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Health in India

Nature volume 92, page 454 (18 December 1913) | Download Citation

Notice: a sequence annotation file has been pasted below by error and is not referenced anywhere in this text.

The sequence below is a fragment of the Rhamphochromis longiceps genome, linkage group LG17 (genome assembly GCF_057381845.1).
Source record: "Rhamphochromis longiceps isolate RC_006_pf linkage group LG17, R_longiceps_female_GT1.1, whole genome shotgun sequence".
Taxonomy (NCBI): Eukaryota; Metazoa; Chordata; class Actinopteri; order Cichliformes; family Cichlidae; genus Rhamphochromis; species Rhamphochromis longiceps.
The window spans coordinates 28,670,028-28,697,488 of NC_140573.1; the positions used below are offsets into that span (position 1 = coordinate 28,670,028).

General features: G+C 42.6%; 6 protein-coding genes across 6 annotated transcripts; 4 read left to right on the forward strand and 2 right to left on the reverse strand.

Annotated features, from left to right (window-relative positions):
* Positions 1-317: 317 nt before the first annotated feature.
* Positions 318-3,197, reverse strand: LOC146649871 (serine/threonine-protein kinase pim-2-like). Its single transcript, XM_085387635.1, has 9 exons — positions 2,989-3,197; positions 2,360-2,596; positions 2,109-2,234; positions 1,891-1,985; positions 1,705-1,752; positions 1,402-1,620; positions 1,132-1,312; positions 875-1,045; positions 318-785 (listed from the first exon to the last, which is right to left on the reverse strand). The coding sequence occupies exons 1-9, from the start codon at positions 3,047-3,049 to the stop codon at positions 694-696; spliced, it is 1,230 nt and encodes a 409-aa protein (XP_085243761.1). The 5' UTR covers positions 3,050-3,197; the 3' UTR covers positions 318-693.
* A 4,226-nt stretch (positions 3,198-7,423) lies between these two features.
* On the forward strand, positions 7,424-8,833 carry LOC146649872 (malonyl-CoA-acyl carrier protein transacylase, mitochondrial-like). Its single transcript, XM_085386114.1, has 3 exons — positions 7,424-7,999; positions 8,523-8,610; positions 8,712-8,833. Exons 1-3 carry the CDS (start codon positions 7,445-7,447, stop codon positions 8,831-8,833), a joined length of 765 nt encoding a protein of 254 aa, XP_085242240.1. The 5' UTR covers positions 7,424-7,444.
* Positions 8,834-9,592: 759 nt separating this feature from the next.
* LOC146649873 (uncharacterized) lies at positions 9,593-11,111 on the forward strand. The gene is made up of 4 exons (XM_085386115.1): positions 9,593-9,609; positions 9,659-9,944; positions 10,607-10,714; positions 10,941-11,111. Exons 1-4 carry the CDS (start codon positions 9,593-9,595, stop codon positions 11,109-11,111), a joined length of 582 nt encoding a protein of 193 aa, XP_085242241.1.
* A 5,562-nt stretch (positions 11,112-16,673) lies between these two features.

UNDER the title, “A Modern Miracle,” The Pioneer Mail of September 12 gives some striking figures of the improvement of health among the European troops in India—these figures being taken from the Army Medical Report for last year. With a strength of more than 71,000 British troops in India, there were positively only 328 deaths during the year, equal to 4.62 per 1000. This is really a remarkable achievement; and the smallness of the death-rate is not due in any way to an increase in the invaliding to England—as shown by the fact that the invaliding also fell markedly during the year to 6-68 per 1000, compared with 23 per 1000 in 1892. These are by far the lowest rates on record, and are comparable with the great decrease in the death-rate and the invaliding among non-native officials in West Africa, as disclosed by recent Colonial Office Reports.

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